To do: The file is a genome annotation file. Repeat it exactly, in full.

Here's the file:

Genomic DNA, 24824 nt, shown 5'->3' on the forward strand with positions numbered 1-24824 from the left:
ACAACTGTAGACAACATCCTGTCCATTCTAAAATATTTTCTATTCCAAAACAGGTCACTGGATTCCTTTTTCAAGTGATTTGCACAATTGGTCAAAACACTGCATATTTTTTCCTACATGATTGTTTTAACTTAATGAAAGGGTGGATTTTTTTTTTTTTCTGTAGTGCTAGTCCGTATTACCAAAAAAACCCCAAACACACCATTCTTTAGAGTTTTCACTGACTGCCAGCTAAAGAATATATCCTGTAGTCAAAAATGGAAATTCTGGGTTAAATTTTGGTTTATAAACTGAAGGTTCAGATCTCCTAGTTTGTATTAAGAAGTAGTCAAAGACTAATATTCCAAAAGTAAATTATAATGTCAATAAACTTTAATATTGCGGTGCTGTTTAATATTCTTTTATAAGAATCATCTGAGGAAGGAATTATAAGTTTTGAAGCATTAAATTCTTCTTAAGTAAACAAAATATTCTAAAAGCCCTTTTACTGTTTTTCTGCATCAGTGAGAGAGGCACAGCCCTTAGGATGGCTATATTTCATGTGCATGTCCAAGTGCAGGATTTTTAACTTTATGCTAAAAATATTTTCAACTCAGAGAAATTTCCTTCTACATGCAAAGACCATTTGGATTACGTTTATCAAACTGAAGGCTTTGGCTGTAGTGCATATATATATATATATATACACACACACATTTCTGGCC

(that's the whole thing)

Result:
Genomic DNA, 24824 nt, shown 5'->3' on the forward strand with positions numbered 1-24824 from the left:
ACAACTGTAGACAACATCCTGTCCATTCTAAAATATTTTCTATTCCAAAACAGGTCACTGGATTCCTTTTTCAAGTGATTTGCACAATTGGTCAAAACACTGCATATTTTTTCCTACATGATTGTTTTAACTTAATGAAAGGGTGGATTTTTTTTTTTTTCTGTAGTGCTAGTCCGTATTACCAAAAAAACCCCAAACACACCATTCTTTAGAGTTTTCACTGACTGCCAGCTAAAGAATATATCCTGTAGTCAAAAATGGAAATTCTGGGTTAAATTTTGGTTTATAAACTGAAGGTTCAGATCTCCTAGTTTGTATTAAGAAGTAGTCAAAGACTAATATTCCAAAAGTAAATTATAATGTCAATAAACTTTAATATTGCGGTGCTGTTTAATATTCTTTTATAAGAATCATCTGAGGAAGGAATTATAAGTTTTGAAGCATTAAATTCTTCTTAAGTAAACAAAATATTCTAAAAGCCCTTTTACTGTTTTTCTGCATCAGTGAGAGAGGCACAGCCCTTAGGATGGCTATATTTCATGTGCATGTCCAAGTGCAGGATTTTTAACTTTATGCTAAAAATATTTTCAACTCAGAGAAATTTCCTTCTACATGCAAAGACCATTTGGATTACGTTTATCAAACTGAAGGCTTTGGCTGTAGTGCATATATATATATATATATACACACACACATTTCTGGCC